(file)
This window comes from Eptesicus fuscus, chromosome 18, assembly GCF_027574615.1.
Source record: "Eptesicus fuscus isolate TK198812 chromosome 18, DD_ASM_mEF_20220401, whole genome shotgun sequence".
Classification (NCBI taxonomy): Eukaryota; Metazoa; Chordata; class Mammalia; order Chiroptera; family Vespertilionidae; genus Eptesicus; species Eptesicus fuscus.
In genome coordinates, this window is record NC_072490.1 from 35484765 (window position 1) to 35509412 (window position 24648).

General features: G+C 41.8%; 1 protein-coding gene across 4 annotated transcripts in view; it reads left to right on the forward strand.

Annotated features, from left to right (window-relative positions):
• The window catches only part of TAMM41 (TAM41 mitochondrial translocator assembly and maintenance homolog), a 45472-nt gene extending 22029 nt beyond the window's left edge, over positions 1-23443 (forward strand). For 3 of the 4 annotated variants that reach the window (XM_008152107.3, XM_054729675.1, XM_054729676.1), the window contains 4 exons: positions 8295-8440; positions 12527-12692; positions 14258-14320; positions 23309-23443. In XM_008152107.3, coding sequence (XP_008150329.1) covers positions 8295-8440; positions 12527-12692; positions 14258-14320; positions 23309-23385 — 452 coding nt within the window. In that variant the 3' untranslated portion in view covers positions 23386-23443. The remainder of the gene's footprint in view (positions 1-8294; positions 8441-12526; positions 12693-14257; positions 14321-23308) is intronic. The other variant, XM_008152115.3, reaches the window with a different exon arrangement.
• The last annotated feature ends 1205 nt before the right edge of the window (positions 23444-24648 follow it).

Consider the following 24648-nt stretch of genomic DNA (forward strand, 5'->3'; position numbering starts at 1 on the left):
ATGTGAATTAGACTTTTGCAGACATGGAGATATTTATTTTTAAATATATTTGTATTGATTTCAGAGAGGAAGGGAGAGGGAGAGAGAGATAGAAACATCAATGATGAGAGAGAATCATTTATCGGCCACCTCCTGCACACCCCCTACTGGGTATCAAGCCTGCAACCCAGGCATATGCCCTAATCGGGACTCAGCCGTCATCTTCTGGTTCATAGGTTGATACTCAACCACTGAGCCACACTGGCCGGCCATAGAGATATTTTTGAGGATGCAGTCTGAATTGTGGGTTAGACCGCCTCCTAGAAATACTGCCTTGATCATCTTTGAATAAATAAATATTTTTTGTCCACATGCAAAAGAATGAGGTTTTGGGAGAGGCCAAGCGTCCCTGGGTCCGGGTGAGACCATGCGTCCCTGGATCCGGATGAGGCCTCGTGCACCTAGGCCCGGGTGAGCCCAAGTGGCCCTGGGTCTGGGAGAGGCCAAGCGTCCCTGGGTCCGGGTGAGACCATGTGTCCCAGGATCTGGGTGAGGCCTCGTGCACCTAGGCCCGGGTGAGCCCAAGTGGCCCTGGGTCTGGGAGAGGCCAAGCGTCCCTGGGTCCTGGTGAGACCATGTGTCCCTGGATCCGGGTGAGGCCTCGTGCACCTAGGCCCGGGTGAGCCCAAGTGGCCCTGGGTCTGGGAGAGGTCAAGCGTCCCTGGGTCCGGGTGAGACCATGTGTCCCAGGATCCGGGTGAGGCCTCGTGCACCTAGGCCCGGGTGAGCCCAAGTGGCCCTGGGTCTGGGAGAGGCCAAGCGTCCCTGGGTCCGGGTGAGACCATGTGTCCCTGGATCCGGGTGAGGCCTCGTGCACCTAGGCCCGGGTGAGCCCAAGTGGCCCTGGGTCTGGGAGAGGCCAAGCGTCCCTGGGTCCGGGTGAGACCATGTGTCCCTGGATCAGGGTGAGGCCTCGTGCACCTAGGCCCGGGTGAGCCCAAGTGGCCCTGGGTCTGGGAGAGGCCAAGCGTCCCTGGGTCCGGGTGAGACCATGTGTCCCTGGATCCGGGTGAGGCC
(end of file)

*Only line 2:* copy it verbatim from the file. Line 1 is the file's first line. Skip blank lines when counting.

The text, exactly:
Source record: "Eptesicus fuscus isolate TK198812 chromosome 18, DD_ASM_mEF_20220401, whole genome shotgun sequence".